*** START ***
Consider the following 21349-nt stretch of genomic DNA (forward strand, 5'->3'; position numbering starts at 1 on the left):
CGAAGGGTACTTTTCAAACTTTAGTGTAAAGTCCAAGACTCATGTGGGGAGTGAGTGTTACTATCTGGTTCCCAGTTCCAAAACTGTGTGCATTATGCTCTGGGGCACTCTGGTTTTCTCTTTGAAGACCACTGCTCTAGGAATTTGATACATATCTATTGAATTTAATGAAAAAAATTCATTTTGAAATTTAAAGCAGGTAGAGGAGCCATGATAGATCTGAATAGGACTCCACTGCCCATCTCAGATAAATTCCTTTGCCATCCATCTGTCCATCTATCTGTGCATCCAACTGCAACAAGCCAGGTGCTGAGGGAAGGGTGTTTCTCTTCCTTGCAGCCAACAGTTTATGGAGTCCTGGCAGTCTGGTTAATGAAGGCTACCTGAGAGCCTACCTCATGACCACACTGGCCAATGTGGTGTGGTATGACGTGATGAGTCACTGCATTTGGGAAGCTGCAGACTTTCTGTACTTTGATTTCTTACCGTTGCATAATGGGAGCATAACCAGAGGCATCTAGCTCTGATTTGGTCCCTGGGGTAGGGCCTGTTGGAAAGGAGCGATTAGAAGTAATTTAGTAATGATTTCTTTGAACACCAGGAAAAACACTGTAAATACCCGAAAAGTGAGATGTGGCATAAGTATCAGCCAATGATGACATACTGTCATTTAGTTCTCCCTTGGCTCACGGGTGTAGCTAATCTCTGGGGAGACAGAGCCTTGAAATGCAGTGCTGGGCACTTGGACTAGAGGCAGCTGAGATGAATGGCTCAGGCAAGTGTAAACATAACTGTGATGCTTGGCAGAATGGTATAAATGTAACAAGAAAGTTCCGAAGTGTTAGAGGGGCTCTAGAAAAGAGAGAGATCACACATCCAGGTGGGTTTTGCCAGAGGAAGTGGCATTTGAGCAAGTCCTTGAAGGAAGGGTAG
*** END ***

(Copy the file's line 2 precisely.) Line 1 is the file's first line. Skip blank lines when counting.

CGAAGGGTACTTTTCAAACTTTAGTGTAAAGTCCAAGACTCATGTGGGGAGTGAGTGTTACTATCTGGTTCCCAGTTCCAAAACTGTGTGCATTATGCTCTGGGGCACTCTGGTTTTCTCTTTGAAGACCACTGCTCTAGGAATTTGATACATATCTATTGAATTTAATGAAAAAAATTCATTTTGAAATTTAAAGCAGGTAGAGGAGCCATGATAGATCTGAATAGGACTCCACTGCCCATCTCAGATAAATTCCTTTGCCATCCATCTGTCCATCTATCTGTGCATCCAACTGCAACAAGCCAGGTGCTGAGGGAAGGGTGTTTCTCTTCCTTGCAGCCAACAGTTTATGGAGTCCTGGCAGTCTGGTTAATGAAGGCTACCTGAGAGCCTACCTCATGACCACACTGGCCAATGTGGTGTGGTATGACGTGATGAGTCACTGCATTTGGGAAGCTGCAGACTTTCTGTACTTTGATTTCTTACCGTTGCATAATGGGAGCATAACCAGAGGCATCTAGCTCTGATTTGGTCCCTGGGGTAGGGCCTGTTGGAAAGGAGCGATTAGAAGTAATTTAGTAATGATTTCTTTGAACACCAGGAAAAACACTGTAAATACCCGAAAAGTGAGATGTGGCATAAGTATCAGCCAATGATGACATACTGTCATTTAGTTCTCCCTTGGCTCACGGGTGTAGCTAATCTCTGGGGAGACAGAGCCTTGAAATGCAGTGCTGGGCACTTGGACTAGAGGCAGCTGAGATGAATGGCTCAGGCAAGTGTAAACATAACTGTGATGCTTGGCAGAATGGTATAAATGTAACAAGAAAGTTCCGAAGTGTTAGAGGGGCTCTAGAAAAGAGAGAGATCACACATCCAGGTGGGTTTTGCCAGAGGAAGTGGCATTTGAGCAAGTCCTTGAAGGAAGGGTAG